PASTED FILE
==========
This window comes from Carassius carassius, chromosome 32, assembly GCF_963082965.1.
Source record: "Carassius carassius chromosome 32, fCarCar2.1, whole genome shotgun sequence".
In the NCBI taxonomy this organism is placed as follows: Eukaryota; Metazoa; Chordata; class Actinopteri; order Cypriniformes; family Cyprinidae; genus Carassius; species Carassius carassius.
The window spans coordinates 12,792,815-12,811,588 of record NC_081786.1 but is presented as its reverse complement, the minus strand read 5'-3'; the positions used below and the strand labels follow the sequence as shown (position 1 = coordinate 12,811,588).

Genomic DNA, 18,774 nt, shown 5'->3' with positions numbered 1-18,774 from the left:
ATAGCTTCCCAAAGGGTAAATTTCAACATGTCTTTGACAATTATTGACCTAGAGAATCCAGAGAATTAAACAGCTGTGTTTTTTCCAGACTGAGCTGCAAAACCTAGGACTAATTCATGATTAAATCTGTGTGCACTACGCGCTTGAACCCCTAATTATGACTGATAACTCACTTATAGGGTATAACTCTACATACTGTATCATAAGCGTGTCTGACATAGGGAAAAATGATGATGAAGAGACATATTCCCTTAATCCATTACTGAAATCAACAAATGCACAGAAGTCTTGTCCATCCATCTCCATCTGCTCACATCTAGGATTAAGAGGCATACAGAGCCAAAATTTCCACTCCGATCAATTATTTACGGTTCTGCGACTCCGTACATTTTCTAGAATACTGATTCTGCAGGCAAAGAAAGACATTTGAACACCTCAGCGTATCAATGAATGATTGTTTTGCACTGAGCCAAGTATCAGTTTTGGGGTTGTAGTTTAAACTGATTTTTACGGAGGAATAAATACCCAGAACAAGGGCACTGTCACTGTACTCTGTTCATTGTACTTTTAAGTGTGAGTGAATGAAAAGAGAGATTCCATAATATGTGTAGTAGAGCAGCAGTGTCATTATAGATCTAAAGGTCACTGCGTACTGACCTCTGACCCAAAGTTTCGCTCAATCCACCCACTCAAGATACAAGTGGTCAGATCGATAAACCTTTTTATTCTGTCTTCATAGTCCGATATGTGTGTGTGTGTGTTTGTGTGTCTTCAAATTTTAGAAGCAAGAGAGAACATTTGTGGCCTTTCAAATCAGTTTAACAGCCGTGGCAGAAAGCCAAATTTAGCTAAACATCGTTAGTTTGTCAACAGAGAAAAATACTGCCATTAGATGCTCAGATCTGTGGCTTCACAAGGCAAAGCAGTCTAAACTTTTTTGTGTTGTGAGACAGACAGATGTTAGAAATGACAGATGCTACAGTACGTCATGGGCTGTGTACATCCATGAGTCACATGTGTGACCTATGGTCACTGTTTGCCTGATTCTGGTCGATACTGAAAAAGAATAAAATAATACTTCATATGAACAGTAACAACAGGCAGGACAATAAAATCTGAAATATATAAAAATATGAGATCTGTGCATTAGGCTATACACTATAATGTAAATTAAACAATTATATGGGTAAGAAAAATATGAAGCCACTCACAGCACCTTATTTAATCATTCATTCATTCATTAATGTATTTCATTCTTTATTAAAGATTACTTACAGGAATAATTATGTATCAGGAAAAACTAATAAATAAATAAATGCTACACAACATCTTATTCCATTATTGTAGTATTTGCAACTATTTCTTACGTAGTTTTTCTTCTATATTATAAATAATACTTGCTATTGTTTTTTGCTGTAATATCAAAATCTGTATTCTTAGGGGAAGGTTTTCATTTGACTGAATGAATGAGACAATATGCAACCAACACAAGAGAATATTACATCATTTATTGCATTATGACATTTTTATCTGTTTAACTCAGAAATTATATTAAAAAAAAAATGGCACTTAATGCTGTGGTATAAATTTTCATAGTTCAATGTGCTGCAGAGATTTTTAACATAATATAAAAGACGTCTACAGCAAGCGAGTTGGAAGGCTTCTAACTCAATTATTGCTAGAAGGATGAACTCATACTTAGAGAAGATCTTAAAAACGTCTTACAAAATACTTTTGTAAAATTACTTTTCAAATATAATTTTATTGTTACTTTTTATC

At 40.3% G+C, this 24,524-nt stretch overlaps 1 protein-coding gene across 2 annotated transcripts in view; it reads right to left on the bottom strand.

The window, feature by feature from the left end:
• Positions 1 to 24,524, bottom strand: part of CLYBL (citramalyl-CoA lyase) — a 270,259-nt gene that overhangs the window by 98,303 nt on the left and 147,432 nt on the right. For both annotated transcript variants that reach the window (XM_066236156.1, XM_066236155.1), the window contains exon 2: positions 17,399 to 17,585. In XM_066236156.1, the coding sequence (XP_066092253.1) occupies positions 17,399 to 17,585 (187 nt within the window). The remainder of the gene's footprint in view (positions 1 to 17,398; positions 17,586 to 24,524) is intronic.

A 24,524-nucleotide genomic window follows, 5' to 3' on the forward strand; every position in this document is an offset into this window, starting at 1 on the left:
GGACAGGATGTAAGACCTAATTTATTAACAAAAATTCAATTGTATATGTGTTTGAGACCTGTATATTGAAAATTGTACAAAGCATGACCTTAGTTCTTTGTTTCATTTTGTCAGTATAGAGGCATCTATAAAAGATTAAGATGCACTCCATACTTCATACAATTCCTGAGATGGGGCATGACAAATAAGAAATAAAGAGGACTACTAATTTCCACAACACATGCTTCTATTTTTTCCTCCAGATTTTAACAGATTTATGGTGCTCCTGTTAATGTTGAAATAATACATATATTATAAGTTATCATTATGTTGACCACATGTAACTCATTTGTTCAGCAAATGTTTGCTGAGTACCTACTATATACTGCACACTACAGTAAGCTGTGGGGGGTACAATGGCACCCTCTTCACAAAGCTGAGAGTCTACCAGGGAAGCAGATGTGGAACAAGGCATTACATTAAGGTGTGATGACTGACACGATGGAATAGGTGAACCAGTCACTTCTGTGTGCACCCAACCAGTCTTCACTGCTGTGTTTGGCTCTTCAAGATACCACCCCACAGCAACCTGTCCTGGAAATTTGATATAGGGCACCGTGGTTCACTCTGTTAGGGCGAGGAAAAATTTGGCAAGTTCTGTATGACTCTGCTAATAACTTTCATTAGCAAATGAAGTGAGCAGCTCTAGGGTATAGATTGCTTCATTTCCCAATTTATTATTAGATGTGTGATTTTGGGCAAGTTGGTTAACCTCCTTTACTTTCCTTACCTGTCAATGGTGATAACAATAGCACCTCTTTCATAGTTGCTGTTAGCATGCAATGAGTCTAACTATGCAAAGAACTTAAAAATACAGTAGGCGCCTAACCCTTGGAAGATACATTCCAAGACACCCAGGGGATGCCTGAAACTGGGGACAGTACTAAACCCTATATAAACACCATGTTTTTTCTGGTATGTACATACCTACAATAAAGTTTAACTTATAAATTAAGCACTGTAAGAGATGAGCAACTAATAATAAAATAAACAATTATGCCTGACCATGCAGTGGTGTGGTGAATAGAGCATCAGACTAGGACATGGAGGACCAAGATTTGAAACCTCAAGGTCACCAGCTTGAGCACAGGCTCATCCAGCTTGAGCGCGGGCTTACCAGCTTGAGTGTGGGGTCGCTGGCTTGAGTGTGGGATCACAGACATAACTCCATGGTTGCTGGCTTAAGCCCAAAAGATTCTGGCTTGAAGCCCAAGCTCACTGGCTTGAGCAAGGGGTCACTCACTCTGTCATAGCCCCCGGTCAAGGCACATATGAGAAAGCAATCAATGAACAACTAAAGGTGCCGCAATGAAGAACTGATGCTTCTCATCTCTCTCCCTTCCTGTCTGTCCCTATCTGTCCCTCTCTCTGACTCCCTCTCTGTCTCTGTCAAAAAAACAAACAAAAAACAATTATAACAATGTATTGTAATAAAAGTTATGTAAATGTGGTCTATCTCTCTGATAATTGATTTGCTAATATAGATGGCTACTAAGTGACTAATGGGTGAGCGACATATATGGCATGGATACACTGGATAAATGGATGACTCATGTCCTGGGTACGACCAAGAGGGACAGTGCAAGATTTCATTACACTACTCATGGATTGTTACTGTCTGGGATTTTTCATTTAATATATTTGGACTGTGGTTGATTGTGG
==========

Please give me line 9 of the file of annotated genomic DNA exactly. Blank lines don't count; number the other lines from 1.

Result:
• Positions 1 to 24,524, bottom strand: part of CLYBL (citramalyl-CoA lyase) — a 270,259-nt gene that overhangs the window by 98,303 nt on the left and 147,432 nt on the right. For both annotated transcript variants that reach the window (XM_066236156.1, XM_066236155.1), the window contains exon 2: positions 17,399 to 17,585. In XM_066236156.1, the coding sequence (XP_066092253.1) occupies positions 17,399 to 17,585 (187 nt within the window). The remainder of the gene's footprint in view (positions 1 to 17,398; positions 17,586 to 24,524) is intronic.